An Invitation to Make a Difference in your Internet

Hi everyone,

I invite the community to get involved in a new project: the Association of Internet Users

The Vision – what does success looks like?


Membership is open to all Internet users; there is no organizational membership.

·       67% of the 315M people in the U.S. hold drivers licenses and 17% are AAA members

·       34% of the U.S. population are senior citizens and 11% are AARP members

·       29% of the U.S. population are gun owners and 1% are NRA members

·       85% of the U.S. population use the Internet and 0% are AIU members

If the AIU conservatively aims for a 5% membership among Internet users, it outstrips all of these organization barring the AAA, which it rivals.

The AIU is focused on Internet policy in the United States but this national model can be replicated in other countries.


·       The AIU will support a feature rich website with many ways to communicate and discuss issues of concern.

·       The AIU will organize regular local meetups so members and the curious can get together and exchange ideas.

·       The AIU will cultivate relationships with the private sector, academia, the technical community, and other non-profits who will provide expertise to support the AIU's educational mission.



·       The AIU through partnerships with well-known Internet companies will offer member discounts. Members will likely receive discounts on software, hardware, tech support, classes, ecommerce, and special member offers.


·       The AIU's educational mission to educate users on Internet policy will be occur through discussions, AMAs, face to face meetups. The Internet policy can be complicated but it's not beyond explanation. 

·       The AIU organizes issues around four areas: access, association, expression, and sharing and each is dependent upon the previous areas. Online expression means little to those without access or who lack the ability to connect to those they want to connect to. These four categories neatly encompass the issues of the day such as network neutrality and file sharing, for instance.

·       The AIU will connect interested members interested in global Internet governance to national and international and organizations such as the IGF, ICANN, and ISOC.


·       Unlike the AAA, AARP, and the NRA, the AIU’s policy advocacy will be solely directed by the membership. 

o   Members will advance policy initiatives through online voting after discussion and debate on an issue.

o   Voters who supported the majority position will work with staff and the Board to craft a polished position document. The draft will be the work of the membership with staff taking an editorial role.

o   Positions receiving at least 33% of the vote but not winning will also be crafted in the same way into a minority report. The membership can therefore advance contradictory positions on the same issue.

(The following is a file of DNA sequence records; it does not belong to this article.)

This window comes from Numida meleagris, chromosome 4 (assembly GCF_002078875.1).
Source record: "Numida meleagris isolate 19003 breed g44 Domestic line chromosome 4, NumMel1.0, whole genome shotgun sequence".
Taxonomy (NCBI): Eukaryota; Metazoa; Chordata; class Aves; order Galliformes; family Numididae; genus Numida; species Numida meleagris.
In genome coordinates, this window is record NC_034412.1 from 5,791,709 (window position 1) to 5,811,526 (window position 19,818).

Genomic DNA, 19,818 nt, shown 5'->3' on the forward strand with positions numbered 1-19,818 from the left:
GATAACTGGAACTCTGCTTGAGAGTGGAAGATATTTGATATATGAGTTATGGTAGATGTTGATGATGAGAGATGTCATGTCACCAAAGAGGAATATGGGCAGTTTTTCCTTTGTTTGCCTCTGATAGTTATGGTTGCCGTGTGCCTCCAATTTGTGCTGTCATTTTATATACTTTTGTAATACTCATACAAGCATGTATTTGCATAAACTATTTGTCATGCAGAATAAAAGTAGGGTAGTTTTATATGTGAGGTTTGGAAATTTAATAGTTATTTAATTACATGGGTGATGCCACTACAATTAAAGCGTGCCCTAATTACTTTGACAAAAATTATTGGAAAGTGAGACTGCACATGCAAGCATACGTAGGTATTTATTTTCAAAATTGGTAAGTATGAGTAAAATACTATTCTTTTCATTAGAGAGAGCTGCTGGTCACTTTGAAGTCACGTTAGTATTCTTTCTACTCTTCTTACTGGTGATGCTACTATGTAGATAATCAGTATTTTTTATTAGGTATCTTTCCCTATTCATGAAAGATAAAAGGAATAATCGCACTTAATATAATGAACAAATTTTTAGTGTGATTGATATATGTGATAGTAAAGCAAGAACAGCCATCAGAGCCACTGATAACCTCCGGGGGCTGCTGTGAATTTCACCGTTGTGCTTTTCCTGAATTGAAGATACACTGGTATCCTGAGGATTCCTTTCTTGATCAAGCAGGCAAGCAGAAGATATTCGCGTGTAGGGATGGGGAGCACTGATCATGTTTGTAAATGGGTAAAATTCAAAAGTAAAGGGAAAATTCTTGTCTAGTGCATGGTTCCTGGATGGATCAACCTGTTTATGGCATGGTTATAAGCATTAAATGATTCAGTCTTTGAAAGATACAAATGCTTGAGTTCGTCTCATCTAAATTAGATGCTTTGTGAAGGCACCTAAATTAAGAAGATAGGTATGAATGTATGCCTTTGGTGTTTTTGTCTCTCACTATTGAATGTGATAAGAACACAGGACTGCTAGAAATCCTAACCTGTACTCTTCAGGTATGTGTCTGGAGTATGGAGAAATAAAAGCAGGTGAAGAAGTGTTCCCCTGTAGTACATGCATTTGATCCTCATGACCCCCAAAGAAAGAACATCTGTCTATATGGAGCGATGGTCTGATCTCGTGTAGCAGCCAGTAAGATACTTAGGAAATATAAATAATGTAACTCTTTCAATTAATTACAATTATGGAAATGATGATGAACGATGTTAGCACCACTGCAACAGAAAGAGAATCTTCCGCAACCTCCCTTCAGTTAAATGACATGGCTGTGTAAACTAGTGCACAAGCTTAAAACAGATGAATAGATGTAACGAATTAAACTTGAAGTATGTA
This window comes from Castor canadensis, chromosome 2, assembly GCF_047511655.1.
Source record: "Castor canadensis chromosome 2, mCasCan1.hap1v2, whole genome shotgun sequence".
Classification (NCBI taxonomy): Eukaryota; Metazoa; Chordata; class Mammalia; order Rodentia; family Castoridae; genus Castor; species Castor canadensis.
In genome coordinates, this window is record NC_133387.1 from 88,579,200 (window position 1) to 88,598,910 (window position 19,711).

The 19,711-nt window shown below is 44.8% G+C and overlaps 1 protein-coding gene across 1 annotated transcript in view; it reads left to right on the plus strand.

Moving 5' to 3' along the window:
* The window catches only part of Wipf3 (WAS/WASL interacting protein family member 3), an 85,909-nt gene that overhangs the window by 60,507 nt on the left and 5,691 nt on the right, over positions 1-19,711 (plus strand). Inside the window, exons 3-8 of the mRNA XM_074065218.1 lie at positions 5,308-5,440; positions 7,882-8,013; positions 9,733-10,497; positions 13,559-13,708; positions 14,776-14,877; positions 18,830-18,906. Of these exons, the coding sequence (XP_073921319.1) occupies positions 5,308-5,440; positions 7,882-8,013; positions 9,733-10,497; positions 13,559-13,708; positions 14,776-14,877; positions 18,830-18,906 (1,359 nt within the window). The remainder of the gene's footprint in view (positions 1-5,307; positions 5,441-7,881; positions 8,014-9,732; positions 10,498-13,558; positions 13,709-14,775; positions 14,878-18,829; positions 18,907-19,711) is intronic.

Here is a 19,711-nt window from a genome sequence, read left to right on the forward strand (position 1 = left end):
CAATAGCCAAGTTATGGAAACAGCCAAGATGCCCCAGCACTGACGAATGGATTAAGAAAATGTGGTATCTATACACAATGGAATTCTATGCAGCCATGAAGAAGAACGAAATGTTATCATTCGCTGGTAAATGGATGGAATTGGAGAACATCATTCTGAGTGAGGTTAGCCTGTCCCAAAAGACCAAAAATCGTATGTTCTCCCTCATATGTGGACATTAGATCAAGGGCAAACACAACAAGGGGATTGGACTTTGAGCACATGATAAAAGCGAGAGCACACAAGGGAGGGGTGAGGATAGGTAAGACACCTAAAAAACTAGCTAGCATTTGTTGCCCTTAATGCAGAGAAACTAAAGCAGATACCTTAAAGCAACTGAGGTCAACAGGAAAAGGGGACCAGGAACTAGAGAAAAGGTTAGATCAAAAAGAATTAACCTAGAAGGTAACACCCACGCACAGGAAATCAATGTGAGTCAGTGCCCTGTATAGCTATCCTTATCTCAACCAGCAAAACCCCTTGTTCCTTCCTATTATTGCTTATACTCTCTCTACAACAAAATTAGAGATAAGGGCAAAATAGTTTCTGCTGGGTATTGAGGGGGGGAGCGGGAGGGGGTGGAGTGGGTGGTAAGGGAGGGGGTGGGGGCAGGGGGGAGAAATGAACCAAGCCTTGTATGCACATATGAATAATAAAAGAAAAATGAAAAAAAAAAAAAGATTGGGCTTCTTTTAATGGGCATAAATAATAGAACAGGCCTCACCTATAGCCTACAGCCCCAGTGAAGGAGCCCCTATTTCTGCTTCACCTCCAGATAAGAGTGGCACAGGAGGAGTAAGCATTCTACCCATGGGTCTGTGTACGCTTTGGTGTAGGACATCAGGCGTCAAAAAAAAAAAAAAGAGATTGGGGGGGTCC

o   The drafting teams submit final positions to the Board and AIU administration which may

§  Veto the membership's recommendation with a 2/3rds vote. The membership may similarly override the Board with a 2/3rds vote of their own. 

§  Refer a position back to the drafting team for revision to address an important but overlooked issue.

§  Adopt the position.

o   The Board is unable to initiate a policy position. 

·       Policy positions will then be advanced as official advocacy positions of the AIU.

·       Looking to the future, the AIU will be joined by a sister organization whose sole purpose is advancing the AIU's adopted positions through advocacy and lobbying. 

Why – what’s the reason for choosing to do this?

Quite simply, it needs to get done and no one else is doing it. In recent years we’ve had public reactions over SOPA/PIPA and network neutrality. In one case, the public was led by Google and the Internet industry as well as advocacy organizations, and in the other by John Oliver and the media. The time is now for a truly bottom-up advocacy organization with organic leadership to tell government what Internet users want. It’s just that simple.

Now – or how do we get there?

·       Incorporation into a nonprofit 501c3 organization

·       Gathering of human resources

o   Volunteers who want to help and who have skills and knowledge

·       Gathering of financial resources

o   Grant applications

o   Development

·       Gathering material resources

o   Access to the nonprofit resources available from the private sector

·       Assessment of resources

·       Discussion among interested volunteers about available strategies to get from startup to national organization

·       Form implementation strategy with knowledge of available resources

·       Execute the strategy

Why you?

Because by reading this far, you care about the Internet.

What now?

Share this. Like this. Retweet this. Go to the Association of Internet Users and volunteer. Let me know what you want to do and how you’d like to be involved. Alternately email me directly at